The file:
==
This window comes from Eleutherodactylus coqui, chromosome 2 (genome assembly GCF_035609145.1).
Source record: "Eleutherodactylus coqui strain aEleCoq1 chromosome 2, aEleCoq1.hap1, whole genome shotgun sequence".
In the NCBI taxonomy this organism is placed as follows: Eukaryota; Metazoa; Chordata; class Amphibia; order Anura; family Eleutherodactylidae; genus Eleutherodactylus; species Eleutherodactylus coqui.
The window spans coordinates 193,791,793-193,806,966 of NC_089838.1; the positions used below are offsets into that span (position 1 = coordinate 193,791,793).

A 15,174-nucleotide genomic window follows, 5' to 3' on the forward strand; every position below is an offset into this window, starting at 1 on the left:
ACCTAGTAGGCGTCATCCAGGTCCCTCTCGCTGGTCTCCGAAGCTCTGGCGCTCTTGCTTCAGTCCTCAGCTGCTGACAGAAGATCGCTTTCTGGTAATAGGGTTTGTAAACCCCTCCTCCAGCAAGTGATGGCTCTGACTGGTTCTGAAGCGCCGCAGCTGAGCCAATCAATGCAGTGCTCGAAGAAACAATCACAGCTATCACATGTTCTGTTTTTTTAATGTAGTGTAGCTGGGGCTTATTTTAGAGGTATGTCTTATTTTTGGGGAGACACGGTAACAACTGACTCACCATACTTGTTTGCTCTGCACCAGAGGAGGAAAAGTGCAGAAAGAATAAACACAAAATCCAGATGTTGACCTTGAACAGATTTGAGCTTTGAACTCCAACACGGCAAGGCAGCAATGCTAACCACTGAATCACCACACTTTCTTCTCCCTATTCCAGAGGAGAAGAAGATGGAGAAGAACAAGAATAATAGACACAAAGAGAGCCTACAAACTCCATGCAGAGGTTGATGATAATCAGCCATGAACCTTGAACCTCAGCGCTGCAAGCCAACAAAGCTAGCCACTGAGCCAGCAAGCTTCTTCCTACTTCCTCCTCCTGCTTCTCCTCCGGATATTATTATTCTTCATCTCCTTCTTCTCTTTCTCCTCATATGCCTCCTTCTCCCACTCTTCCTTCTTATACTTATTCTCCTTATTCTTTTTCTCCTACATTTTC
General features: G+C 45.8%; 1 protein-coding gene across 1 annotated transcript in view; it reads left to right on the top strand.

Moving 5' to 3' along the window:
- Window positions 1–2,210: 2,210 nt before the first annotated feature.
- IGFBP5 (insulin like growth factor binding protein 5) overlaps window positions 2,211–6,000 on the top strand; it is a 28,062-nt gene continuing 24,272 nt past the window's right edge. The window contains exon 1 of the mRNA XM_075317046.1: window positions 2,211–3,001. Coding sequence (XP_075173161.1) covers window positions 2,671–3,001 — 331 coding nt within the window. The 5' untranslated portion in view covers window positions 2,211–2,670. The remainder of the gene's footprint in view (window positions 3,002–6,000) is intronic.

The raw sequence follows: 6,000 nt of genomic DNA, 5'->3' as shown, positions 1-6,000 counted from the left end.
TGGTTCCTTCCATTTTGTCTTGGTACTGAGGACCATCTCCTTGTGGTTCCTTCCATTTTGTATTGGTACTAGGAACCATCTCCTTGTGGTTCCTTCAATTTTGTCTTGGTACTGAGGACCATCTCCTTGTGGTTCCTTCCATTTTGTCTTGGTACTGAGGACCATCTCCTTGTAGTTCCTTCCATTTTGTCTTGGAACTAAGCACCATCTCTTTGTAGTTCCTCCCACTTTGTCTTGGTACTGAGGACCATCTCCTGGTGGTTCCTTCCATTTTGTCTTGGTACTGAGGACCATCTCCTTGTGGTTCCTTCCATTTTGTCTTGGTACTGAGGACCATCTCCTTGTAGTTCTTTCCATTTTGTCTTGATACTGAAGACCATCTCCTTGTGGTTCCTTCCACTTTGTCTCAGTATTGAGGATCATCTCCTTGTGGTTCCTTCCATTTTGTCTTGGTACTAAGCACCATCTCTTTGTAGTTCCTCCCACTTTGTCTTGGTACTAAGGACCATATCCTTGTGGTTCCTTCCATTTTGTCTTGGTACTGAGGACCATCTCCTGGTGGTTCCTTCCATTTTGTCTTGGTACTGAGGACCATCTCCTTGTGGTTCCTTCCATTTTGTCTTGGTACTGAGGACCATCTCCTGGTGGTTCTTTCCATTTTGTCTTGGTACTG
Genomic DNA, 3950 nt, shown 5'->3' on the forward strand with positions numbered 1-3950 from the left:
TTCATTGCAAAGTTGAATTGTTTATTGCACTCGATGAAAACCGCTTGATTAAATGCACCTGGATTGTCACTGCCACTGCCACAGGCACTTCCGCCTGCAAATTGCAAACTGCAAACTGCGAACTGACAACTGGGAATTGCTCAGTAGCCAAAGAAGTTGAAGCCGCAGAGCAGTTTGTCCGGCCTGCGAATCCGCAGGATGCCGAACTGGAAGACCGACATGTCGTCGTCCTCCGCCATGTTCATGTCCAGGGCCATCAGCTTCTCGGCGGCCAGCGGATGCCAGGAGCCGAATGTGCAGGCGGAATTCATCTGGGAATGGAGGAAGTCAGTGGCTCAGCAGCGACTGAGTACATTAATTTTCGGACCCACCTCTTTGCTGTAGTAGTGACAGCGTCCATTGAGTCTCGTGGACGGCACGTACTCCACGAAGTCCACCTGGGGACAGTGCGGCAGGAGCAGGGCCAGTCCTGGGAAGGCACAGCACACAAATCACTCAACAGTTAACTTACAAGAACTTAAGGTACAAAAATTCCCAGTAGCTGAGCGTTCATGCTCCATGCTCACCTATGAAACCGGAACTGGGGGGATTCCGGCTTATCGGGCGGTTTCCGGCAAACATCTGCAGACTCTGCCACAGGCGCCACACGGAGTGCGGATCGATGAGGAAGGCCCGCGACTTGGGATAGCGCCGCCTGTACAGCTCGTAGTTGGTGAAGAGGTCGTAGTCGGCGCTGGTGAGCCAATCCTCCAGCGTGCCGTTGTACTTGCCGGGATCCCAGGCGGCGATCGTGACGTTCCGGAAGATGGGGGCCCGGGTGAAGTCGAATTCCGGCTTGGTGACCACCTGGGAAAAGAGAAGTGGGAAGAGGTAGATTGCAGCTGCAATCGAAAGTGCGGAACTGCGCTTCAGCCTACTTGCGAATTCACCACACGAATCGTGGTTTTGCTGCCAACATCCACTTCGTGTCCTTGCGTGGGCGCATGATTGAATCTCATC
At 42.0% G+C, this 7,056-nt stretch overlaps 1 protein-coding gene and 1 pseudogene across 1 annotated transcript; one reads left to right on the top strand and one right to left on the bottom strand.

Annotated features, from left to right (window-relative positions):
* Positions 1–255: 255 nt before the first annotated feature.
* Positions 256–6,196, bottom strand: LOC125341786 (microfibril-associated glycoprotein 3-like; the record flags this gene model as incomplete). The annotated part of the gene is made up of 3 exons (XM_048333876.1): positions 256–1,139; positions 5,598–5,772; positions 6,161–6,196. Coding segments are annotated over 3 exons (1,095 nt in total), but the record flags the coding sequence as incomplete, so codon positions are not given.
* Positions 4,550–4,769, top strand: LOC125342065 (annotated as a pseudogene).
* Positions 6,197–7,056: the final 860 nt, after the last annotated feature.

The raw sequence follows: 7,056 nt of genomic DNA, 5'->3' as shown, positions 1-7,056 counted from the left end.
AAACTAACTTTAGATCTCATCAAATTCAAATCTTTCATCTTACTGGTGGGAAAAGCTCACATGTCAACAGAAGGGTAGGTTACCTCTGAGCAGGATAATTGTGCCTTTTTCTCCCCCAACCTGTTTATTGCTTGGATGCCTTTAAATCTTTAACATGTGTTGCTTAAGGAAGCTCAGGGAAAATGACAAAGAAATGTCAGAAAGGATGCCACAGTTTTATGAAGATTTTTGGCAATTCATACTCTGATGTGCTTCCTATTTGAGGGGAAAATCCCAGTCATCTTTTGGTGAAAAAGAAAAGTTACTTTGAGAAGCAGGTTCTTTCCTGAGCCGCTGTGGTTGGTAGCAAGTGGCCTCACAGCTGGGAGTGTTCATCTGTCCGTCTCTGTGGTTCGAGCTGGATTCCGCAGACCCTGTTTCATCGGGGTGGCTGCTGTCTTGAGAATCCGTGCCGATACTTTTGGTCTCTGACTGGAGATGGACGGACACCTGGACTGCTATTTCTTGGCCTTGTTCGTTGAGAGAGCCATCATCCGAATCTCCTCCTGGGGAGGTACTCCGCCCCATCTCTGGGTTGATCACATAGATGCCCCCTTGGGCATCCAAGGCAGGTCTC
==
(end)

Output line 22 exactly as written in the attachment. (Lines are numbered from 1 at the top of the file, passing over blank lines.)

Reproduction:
AAACTAACTTTAGATCTCATCAAATTCAAATCTTTCATCTTACTGGTGGGAAAAGCTCACATGTCAACAGAAGGGTAGGTTACCTCTGAGCAGGATAATTGTGCCTTTTTCTCCCCCAACCTGTTTATTGCTTGGATGCCTTTAAATCTTTAACATGTGTTGCTTAAGGAAGCTCAGGGAAAATGACAAAGAAATGTCAGAAAGGATGCCACAGTTTTATGAAGATTTTTGGCAATTCATACTCTGATGTGCTTCCTATTTGAGGGGAAAATCCCAGTCATCTTTTGGTGAAAAAGAAAAGTTACTTTGAGAAGCAGGTTCTTTCCTGAGCCGCTGTGGTTGGTAGCAAGTGGCCTCACAGCTGGGAGTGTTCATCTGTCCGTCTCTGTGGTTCGAGCTGGATTCCGCAGACCCTGTTTCATCGGGGTGGCTGCTGTCTTGAGAATCCGTGCCGATACTTTTGGTCTCTGACTGGAGATGGACGGACACCTGGACTGCTATTTCTTGGCCTTGTTCGTTGAGAGAGCCATCATCCGAATCTCCTCCTGGGGAGGTACTCCGCCCCATCTCTGGGTTGATCACATAGATGCCCCCTTGGGCATCCAAGGCAGGTCTC